After the play concludes, Paris travels to Sparta, from which he runs away with Helen, the most beautiful woman in the world. She, of course, becomes known as Helen of Troy.
Check out Peter Lukac’s excellent elizabethandrama.org edition of the play here:
Até, the goddess of discord, speaks now to you, the reader of this book. Consistent with her character, she regards you as a damned soul:
“Condemned soul, from lowest hell and the deadly rivers of the infernal Jove — Pluto, ruler of the Land of the Dead — where bloodless ghostly souls in pains of endless duration fill ruthless, pitiless ears with never-ceasing cries, behold, I, Até, have come to this place, and I bring in addition the bane of Troy!”
She held up a golden apple and said, “Behold, the fruit of fate, torn from the golden tree of Proserpine, goddess of vegetation!
“Proud Troy must fall, so the gods above have ordered, and stately Ilium’s lofty towers must be razed and torn down by the conquering hands of the victorious foe.”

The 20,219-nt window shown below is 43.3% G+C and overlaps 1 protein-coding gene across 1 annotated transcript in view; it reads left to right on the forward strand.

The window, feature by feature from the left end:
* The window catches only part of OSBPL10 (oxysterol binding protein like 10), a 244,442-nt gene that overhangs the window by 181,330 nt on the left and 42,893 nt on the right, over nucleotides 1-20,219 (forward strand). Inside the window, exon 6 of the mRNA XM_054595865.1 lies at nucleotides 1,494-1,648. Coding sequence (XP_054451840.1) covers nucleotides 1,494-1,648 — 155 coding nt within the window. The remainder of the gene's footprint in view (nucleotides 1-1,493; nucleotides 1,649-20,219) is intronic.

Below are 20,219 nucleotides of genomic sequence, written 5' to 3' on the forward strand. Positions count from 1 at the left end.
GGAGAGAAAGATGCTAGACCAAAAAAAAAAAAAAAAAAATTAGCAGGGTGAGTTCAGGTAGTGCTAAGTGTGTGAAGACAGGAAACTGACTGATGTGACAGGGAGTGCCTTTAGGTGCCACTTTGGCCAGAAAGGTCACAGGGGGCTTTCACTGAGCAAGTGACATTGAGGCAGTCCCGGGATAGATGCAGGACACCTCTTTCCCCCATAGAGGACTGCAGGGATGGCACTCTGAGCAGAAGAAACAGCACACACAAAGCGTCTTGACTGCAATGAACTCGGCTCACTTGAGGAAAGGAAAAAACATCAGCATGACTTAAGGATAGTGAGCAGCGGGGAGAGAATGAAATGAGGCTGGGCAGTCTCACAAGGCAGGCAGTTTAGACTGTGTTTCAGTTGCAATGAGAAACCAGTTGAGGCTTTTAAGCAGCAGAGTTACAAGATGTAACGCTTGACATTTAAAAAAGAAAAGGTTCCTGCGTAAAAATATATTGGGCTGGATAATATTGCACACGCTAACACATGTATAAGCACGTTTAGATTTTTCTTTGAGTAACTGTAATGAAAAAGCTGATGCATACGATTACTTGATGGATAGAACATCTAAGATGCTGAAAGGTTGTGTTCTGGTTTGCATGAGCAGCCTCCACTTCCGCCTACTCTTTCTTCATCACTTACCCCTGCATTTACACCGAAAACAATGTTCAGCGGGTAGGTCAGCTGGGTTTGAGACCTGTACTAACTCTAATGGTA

Ilium is another name for Troy.
Atécontinued, “And King Priam’s younger son, the shepherd youth, Paris, the unhappy organ of the Greeks, must die.”
Paris, Prince of Troy, is the organ or agent of the Greeks in that he is the reason the Greeks will make war against the Trojans.
“King Priam’s Trojan palace must be laid waste with flaming fire, whose thick and foggy smoke, piercing the sky, must serve as the messenger of sacrifice, to appease the anger of the angry heavens.
“When the gods on Mount Olympus see the smoke of burning Troy, they will know that what was fated to happen has been accomplished.
“So, averse to and weary of her heavy load, and surcharged with the burden that she will no longer sustain, the Earth complains to Pluto, ruler of the hellish Land of the Dead.
“So many dead will lie on the plains of Troy that the Earth will complain to Pluto, who will then receive the dead’s ghostly souls into the Land of the Dead.
“The three Fates, who are impartial daughters of Ananke, goddess of Necessity, will be her aides in her petition complaining about the deaths of so many people in such a short period of time during the fall of Troy.
“And so the twine that holds old Priam’s house, the thread of Troy, Dame Atropos with her knife cuts asunder.”